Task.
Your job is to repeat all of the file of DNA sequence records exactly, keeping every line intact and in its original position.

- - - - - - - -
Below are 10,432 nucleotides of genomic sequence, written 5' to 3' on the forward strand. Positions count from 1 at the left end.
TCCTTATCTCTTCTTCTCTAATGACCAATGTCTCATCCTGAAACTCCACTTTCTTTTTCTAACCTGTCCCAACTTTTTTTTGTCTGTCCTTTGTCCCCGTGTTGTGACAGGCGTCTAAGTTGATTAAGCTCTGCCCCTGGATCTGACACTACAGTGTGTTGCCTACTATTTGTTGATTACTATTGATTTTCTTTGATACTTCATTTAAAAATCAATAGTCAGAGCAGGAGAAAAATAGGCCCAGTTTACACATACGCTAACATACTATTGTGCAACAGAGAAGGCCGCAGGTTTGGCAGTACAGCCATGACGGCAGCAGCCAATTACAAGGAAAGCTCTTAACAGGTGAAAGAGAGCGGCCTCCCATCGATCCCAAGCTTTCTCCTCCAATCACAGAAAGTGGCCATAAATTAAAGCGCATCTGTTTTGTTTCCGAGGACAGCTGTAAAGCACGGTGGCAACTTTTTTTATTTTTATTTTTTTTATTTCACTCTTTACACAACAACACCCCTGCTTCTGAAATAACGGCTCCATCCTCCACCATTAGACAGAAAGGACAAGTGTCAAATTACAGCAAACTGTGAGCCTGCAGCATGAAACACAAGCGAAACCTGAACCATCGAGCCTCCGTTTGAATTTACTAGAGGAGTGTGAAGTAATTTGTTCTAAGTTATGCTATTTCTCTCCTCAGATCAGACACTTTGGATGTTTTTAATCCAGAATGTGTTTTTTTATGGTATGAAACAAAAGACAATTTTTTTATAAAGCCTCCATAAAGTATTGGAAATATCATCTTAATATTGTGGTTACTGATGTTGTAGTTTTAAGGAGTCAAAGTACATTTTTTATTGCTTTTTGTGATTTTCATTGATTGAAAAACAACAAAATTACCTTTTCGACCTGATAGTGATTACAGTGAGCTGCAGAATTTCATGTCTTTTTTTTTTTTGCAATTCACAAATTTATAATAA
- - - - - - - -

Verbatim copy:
Below are 10,432 nucleotides of genomic sequence, written 5' to 3' on the forward strand. Positions count from 1 at the left end.
TCCTTATCTCTTCTTCTCTAATGACCAATGTCTCATCCTGAAACTCCACTTTCTTTTTCTAACCTGTCCCAACTTTTTTTTGTCTGTCCTTTGTCCCCGTGTTGTGACAGGCGTCTAAGTTGATTAAGCTCTGCCCCTGGATCTGACACTACAGTGTGTTGCCTACTATTTGTTGATTACTATTGATTTTCTTTGATACTTCATTTAAAAATCAATAGTCAGAGCAGGAGAAAAATAGGCCCAGTTTACACATACGCTAACATACTATTGTGCAACAGAGAAGGCCGCAGGTTTGGCAGTACAGCCATGACGGCAGCAGCCAATTACAAGGAAAGCTCTTAACAGGTGAAAGAGAGCGGCCTCCCATCGATCCCAAGCTTTCTCCTCCAATCACAGAAAGTGGCCATAAATTAAAGCGCATCTGTTTTGTTTCCGAGGACAGCTGTAAAGCACGGTGGCAACTTTTTTTATTTTTATTTTTTTTATTTCACTCTTTACACAACAACACCCCTGCTTCTGAAATAACGGCTCCATCCTCCACCATTAGACAGAAAGGACAAGTGTCAAATTACAGCAAACTGTGAGCCTGCAGCATGAAACACAAGCGAAACCTGAACCATCGAGCCTCCGTTTGAATTTACTAGAGGAGTGTGAAGTAATTTGTTCTAAGTTATGCTATTTCTCTCCTCAGATCAGACACTTTGGATGTTTTTAATCCAGAATGTGTTTTTTTATGGTATGAAACAAAAGACAATTTTTTTATAAAGCCTCCATAAAGTATTGGAAATATCATCTTAATATTGTGGTTACTGATGTTGTAGTTTTAAGGAGTCAAAGTACATTTTTTATTGCTTTTTGTGATTTTCATTGATTGAAAAACAACAAAATTACCTTTTCGACCTGATAGTGATTACAGTGAGCTGCAGAATTTCATGTCTTTTTTTTTTTTGCAATTCACAAATTTATAATAA